The Story of 2018

Published on 02/27/2019 07:33 PST by Topher Doll

How a year is viewed or defined is often based on the storylines throughout. When that year was 2018 and we are reviewing WCS and GSL the storylines are obviously centered on Maru and Serral's domination of their respective regions and then the expections for the WCS Global Finals at Blizzcon. But underneath those narratives existed so many more threads to examine and today I hope to bring a few of those strands to the surface.

With GSL and the IEM Championship just heating up I figured now would be a good as time as any to reflect on 2018.

To accomplish this I enlisted the always talented Mina who did amazing work putting together these visualizations. Together we created interactive graphs that allow us to dive into WCS and GSL in a new way, through their point system. She built two different graphs for each region:

- A graph that tracks the rank of each player throughout the year. This is a good way to show how the results of a player can ebb and flow throughout the year. A player could start the year near the top but struggle in the middle of the year then finish strong. That is the story of HeRoMaRinE who started the year tied for 3rd but fell as low as 11th and 13th at different points in the year before finishing 5th. Or we can see if a player started the year on fire but slowly fell off. This would be Rogue who won the IEM Championship and was in 1st place but his struggles throughout the year led him to finish in 6th place.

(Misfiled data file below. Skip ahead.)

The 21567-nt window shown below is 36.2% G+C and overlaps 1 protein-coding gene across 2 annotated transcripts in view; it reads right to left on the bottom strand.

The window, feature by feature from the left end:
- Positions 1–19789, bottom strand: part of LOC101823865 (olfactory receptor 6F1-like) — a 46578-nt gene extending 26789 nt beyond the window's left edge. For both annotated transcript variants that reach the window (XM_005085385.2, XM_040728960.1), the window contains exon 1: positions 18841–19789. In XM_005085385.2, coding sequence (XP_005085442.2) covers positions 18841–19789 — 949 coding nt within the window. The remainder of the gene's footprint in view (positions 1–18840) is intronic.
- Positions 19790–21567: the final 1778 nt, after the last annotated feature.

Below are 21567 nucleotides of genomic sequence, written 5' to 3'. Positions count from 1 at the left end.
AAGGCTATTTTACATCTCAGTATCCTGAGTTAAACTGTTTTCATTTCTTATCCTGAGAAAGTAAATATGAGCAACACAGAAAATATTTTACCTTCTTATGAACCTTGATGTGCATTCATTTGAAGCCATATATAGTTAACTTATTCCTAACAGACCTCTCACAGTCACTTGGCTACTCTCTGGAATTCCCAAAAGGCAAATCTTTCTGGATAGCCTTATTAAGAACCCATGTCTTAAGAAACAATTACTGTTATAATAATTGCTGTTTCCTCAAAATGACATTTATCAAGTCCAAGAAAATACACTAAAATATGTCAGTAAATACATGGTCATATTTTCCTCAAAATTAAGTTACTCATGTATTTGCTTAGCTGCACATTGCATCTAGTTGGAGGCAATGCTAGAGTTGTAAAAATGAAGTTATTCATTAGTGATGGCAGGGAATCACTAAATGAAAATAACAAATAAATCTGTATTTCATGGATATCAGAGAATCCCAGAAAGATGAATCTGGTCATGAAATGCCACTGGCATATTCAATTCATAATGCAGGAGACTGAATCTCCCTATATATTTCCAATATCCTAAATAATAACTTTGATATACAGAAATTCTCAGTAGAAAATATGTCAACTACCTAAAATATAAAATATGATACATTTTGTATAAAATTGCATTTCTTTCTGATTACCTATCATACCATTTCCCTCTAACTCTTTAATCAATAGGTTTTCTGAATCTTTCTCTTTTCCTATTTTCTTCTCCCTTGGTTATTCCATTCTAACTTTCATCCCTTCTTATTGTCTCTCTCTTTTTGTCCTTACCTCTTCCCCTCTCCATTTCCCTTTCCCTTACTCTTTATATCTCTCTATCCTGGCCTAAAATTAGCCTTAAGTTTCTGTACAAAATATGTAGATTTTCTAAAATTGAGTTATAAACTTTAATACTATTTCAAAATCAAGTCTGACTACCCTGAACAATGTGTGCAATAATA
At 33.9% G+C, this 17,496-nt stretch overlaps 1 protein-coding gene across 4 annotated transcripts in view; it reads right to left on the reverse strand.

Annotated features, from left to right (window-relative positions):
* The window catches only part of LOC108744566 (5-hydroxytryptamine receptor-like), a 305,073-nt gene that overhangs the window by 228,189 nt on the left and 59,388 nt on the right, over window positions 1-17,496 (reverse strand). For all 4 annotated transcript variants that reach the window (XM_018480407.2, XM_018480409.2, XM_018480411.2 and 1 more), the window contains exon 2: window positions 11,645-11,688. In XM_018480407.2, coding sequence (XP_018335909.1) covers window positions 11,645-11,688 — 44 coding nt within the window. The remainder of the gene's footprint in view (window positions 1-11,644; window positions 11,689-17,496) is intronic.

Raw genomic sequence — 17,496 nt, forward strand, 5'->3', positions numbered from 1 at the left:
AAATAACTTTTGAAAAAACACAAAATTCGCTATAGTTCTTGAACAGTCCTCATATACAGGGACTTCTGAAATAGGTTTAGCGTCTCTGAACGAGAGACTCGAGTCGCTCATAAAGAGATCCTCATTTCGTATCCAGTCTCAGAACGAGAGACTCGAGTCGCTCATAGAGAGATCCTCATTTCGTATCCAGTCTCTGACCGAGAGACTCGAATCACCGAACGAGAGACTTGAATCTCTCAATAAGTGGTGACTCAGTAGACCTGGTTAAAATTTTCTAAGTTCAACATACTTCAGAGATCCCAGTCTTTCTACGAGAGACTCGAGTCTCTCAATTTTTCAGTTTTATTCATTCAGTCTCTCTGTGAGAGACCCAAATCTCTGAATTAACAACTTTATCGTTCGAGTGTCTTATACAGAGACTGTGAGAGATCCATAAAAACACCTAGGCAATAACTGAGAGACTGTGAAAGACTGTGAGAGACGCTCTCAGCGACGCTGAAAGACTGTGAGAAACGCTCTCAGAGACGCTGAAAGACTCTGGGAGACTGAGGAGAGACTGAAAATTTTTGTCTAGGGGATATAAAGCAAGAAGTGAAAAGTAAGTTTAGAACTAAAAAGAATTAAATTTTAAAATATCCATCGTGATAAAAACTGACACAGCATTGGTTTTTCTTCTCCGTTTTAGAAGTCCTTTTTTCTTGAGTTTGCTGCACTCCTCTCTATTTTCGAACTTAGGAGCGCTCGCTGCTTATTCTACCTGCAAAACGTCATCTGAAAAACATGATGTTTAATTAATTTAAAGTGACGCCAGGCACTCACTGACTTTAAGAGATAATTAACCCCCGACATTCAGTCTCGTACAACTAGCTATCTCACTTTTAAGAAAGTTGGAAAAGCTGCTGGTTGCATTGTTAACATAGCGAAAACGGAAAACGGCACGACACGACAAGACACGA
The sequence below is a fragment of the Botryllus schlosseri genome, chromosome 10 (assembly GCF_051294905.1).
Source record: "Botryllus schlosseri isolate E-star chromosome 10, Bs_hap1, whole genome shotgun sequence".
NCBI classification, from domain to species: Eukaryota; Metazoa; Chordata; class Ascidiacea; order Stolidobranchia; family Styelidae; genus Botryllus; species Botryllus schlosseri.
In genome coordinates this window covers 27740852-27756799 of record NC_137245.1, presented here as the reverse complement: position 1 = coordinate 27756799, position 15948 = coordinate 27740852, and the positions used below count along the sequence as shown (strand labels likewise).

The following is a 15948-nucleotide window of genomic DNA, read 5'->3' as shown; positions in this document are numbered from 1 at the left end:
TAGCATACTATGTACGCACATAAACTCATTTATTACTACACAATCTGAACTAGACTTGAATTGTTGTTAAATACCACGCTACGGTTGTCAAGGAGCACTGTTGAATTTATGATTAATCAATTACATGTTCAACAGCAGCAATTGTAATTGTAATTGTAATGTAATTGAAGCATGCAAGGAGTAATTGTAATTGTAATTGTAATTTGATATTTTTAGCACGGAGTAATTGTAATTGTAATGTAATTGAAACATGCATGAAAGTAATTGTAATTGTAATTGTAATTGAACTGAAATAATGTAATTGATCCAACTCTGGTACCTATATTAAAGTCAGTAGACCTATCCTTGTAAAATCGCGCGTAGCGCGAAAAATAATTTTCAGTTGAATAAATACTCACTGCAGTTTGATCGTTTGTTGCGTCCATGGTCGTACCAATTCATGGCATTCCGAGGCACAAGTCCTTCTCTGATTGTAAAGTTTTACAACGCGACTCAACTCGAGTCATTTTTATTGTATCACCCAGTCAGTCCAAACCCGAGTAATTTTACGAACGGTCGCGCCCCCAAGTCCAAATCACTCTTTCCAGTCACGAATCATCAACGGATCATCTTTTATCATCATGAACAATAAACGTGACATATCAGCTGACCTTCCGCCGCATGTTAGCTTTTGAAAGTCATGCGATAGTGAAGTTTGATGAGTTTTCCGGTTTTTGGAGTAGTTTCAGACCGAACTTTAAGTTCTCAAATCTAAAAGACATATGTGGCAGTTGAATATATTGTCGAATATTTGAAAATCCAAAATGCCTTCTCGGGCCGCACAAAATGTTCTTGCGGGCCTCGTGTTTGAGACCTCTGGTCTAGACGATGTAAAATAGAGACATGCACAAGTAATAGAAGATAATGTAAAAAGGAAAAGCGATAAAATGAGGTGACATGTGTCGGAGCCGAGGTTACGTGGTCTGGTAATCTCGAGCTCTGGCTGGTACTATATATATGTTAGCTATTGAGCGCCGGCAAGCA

- The second graph looks at points earned as the year goes on. More than anything this is meant to show a measure of magnitude for how far or how close the next closest player was. For 2018 this mostly just makes Serral and Maru look silly good but it also shows how close some players were to qualifying, some clearing the bar easily while others getting in by the skin of their teeth.

For both graphs the top 10 players will be highlighed. We decided on this because I think it shows the important trials of the players in 9th and 10th who failed to qualified but at certain points of the year were in the top 8. In the rank graph we do also include more players, some who were in the top 8 at different points and others who had unique lines of their own.

I think we should begin our journey in Korea.

In the Land of Maru

In our first graph we can view how each player ranked throughout the year, hover over a player for more information or click on them to isolate them.